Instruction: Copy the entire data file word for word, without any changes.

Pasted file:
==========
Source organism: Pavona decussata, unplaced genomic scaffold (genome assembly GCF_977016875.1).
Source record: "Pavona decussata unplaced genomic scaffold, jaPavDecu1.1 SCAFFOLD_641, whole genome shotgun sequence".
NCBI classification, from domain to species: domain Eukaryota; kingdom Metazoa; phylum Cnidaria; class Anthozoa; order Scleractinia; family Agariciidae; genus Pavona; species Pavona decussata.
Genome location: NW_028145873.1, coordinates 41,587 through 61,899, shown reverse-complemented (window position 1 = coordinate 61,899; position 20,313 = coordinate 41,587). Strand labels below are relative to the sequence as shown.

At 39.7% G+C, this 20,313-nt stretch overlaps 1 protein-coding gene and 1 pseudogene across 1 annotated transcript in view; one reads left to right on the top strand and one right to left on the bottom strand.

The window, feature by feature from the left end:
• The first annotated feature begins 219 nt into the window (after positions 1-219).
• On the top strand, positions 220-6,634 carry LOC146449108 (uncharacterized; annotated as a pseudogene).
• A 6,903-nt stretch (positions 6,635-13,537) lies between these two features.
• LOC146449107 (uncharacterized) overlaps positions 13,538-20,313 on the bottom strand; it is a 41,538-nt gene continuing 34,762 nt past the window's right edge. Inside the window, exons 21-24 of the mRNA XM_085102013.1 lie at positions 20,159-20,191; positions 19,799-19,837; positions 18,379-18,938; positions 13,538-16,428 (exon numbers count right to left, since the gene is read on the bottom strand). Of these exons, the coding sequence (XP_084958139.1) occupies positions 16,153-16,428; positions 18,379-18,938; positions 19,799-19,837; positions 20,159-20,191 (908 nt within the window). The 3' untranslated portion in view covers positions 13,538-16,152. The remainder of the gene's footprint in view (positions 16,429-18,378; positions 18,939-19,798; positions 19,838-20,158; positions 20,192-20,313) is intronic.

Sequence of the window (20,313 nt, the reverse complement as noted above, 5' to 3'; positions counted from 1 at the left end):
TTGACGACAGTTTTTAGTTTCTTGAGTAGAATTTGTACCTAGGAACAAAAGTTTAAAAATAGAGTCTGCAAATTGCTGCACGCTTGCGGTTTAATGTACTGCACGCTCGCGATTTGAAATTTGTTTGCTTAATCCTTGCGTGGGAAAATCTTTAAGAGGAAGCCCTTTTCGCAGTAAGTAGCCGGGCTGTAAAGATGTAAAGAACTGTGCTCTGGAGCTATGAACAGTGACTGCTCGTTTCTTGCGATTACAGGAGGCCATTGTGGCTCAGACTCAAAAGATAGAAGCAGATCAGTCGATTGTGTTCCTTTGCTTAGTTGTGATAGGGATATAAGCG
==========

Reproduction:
Source organism: Pavona decussata, unplaced genomic scaffold (genome assembly GCF_977016875.1).
Source record: "Pavona decussata unplaced genomic scaffold, jaPavDecu1.1 SCAFFOLD_641, whole genome shotgun sequence".
NCBI classification, from domain to species: domain Eukaryota; kingdom Metazoa; phylum Cnidaria; class Anthozoa; order Scleractinia; family Agariciidae; genus Pavona; species Pavona decussata.
Genome location: NW_028145873.1, coordinates 41,587 through 61,899, shown reverse-complemented (window position 1 = coordinate 61,899; position 20,313 = coordinate 41,587). Strand labels below are relative to the sequence as shown.

At 39.7% G+C, this 20,313-nt stretch overlaps 1 protein-coding gene and 1 pseudogene across 1 annotated transcript in view; one reads left to right on the top strand and one right to left on the bottom strand.

The window, feature by feature from the left end:
• The first annotated feature begins 219 nt into the window (after positions 1-219).
• On the top strand, positions 220-6,634 carry LOC146449108 (uncharacterized; annotated as a pseudogene).
• A 6,903-nt stretch (positions 6,635-13,537) lies between these two features.
• LOC146449107 (uncharacterized) overlaps positions 13,538-20,313 on the bottom strand; it is a 41,538-nt gene continuing 34,762 nt past the window's right edge. Inside the window, exons 21-24 of the mRNA XM_085102013.1 lie at positions 20,159-20,191; positions 19,799-19,837; positions 18,379-18,938; positions 13,538-16,428 (exon numbers count right to left, since the gene is read on the bottom strand). Of these exons, the coding sequence (XP_084958139.1) occupies positions 16,153-16,428; positions 18,379-18,938; positions 19,799-19,837; positions 20,159-20,191 (908 nt within the window). The 3' untranslated portion in view covers positions 13,538-16,152. The remainder of the gene's footprint in view (positions 16,429-18,378; positions 18,939-19,798; positions 19,838-20,158; positions 20,192-20,313) is intronic.

Sequence of the window (20,313 nt, the reverse complement as noted above, 5' to 3'; positions counted from 1 at the left end):
TTGACGACAGTTTTTAGTTTCTTGAGTAGAATTTGTACCTAGGAACAAAAGTTTAAAAATAGAGTCTGCAAATTGCTGCACGCTTGCGGTTTAATGTACTGCACGCTCGCGATTTGAAATTTGTTTGCTTAATCCTTGCGTGGGAAAATCTTTAAGAGGAAGCCCTTTTCGCAGTAAGTAGCCGGGCTGTAAAGATGTAAAGAACTGTGCTCTGGAGCTATGAACAGTGACTGCTCGTTTCTTGCGATTACAGGAGGCCATTGTGGCTCAGACTCAAAAGATAGAAGCAGATCAGTCGATTGTGTTCCTTTGCTTAGTTGTGATAGGGATATAAGCG